Not all PA school applicants are great writers. Many have a background in science, with more experience in academic rather than autobiographical writing.
All applicants, however, are required to write a personal statement as part of the PA school application process. If you’re not someone who loves the idea of writing about yourself in a personal essay, it helps to have a process to use as a guide.
In this post, we will walk through the most important steps to take after you have created the first draft of your personal statement.
Following this process will not create any additional work for you, but it will take some patience and willingness to be a little vulnerable.
Step 1 - Accept the limitations of a first draft
The first draft of your personal essay will be awful. Accept this. The first draft of nearly everything is terrible.
The point of a first draft is to bring together the main elements of the story of your journey to PA school. It is an expansion of your essay outline, and it should be rough.
While the first draft is not about perfection, there are some goals that it should meet.
1. It should be close to the 5000 character limit required by CASPA. It can be less, but more than 6500 characters will be difficult to pare down.
2. The flow should be set. Typically, the topics in an essay will follow a timeline of your pre-PA journey. You may choose to do this differently, but the order of what you want to cover should be set in your outline and developed in your first draft. Rearranging large sections will be more troublesome in future drafts, so decide on the flow early on.
Avoid the urge to work on improving your essay on the same day that you write your first draft. Having some time between drafts will improve the quality of your personal statement and decrease frustrations you may have with it.
Time will also allow you to implement the next step.
Step 2 - Ask for a personal statement review
Have someone review your first draft. Yes, your first, rough, possibly embarrassing draft. Do not wait until you have a final product.
It may be a bit intimidating to let someone see your unfinished work, especially when you know it is not your best, but being a little vulnerable will help you in the end.
It is much easier to accept feedback when you know your essay needs work. It will also be easier for reviewers to be honest with you if they know you are in the early stages of writing.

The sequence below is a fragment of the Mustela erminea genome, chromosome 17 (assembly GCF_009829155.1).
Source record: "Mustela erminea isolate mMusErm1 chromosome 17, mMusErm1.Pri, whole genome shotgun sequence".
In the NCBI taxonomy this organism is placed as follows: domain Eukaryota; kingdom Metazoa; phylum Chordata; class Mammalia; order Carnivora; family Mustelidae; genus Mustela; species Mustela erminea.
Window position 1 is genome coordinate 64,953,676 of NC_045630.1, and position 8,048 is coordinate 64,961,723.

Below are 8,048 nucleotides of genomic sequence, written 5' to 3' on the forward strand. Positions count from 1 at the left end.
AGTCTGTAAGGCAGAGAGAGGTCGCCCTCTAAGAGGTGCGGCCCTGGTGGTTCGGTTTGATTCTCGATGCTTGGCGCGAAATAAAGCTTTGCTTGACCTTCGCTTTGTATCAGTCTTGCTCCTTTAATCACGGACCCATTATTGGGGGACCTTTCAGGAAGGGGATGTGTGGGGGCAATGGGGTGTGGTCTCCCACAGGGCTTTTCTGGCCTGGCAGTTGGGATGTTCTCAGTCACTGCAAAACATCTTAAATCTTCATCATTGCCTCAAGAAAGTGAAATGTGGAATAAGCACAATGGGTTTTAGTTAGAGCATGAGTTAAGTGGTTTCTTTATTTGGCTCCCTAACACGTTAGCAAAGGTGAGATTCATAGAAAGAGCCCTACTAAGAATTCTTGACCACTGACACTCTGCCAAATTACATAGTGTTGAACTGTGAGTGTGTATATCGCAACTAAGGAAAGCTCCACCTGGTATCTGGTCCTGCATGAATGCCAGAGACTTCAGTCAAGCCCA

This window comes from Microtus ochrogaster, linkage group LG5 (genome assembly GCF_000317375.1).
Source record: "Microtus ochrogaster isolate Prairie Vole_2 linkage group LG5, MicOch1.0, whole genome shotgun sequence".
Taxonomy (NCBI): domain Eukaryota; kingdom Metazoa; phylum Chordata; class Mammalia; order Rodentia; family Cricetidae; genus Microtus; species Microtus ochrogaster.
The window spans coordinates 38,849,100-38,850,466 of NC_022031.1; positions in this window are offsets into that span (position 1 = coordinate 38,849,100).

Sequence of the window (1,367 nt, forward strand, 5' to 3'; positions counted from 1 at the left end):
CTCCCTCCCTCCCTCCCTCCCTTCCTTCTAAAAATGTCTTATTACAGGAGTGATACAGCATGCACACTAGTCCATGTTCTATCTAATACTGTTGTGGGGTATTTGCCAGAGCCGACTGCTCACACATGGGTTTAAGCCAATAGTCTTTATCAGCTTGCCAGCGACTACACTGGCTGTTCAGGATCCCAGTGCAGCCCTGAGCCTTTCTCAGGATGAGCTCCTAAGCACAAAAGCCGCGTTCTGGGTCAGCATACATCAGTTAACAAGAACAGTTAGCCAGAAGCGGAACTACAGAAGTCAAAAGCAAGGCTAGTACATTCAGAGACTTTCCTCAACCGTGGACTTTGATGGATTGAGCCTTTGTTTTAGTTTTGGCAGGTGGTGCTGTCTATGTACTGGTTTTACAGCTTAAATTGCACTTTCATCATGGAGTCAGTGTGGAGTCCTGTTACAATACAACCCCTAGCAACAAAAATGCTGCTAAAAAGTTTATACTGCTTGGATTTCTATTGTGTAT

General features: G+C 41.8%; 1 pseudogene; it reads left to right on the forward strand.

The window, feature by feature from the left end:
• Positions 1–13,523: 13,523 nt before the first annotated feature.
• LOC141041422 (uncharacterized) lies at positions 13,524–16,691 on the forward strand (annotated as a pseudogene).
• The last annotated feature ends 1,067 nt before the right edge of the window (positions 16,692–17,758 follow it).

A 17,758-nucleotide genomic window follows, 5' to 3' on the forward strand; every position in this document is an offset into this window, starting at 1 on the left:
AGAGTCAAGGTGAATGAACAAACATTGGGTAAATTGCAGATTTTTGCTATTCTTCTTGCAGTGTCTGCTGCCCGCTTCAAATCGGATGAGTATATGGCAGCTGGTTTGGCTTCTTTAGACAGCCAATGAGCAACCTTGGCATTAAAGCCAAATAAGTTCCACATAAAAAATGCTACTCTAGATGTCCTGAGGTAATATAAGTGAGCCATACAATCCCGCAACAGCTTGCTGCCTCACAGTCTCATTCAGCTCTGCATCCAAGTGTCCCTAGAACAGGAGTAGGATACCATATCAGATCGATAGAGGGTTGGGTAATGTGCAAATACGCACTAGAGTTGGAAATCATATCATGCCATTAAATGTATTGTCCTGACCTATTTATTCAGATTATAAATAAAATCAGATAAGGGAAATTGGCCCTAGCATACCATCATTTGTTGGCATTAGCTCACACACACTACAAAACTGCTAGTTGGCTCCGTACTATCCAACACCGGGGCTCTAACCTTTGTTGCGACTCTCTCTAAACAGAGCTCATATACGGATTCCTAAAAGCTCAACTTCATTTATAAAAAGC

Along these lines, be selective with who you ask.
It does not need to be someone who works in medicine or an English professor, but pick someone who can be objective and give you useful feedback.
If your mom, like mine, would tell you that even your messiest rough draft was a literary masterpiece and any PA school would be foolish not to accept you immediately, don't ask your mom.
Because it is an early draft, give your reviewer some direction. You do not need a full edit on the draft, just an opinion about a few aspects of the essay.
You may consider asking them:
- Are you able to follow the progression of the statement? Does the flow make sense to you?
- Do you feel like any part is unnecessary or does not add to the overall effectiveness of the essay?
- Do you think there are any experiences I should expand upon or say less about?
- Do you feel that any part is overly dramatic?
Writing your personal essay for the PA school application is much easier and less stress-filled when you take it in parts. Accepting your first draft as just a step in the process and asking for input will help to decrease stress during the early part of your writing.
Taking time to plan, review, and think about your essay will not only substantially improve the quality of what you write, but it will also make the writing easier.
You may find these prior posts on the other steps in the PA essay writing process helpful: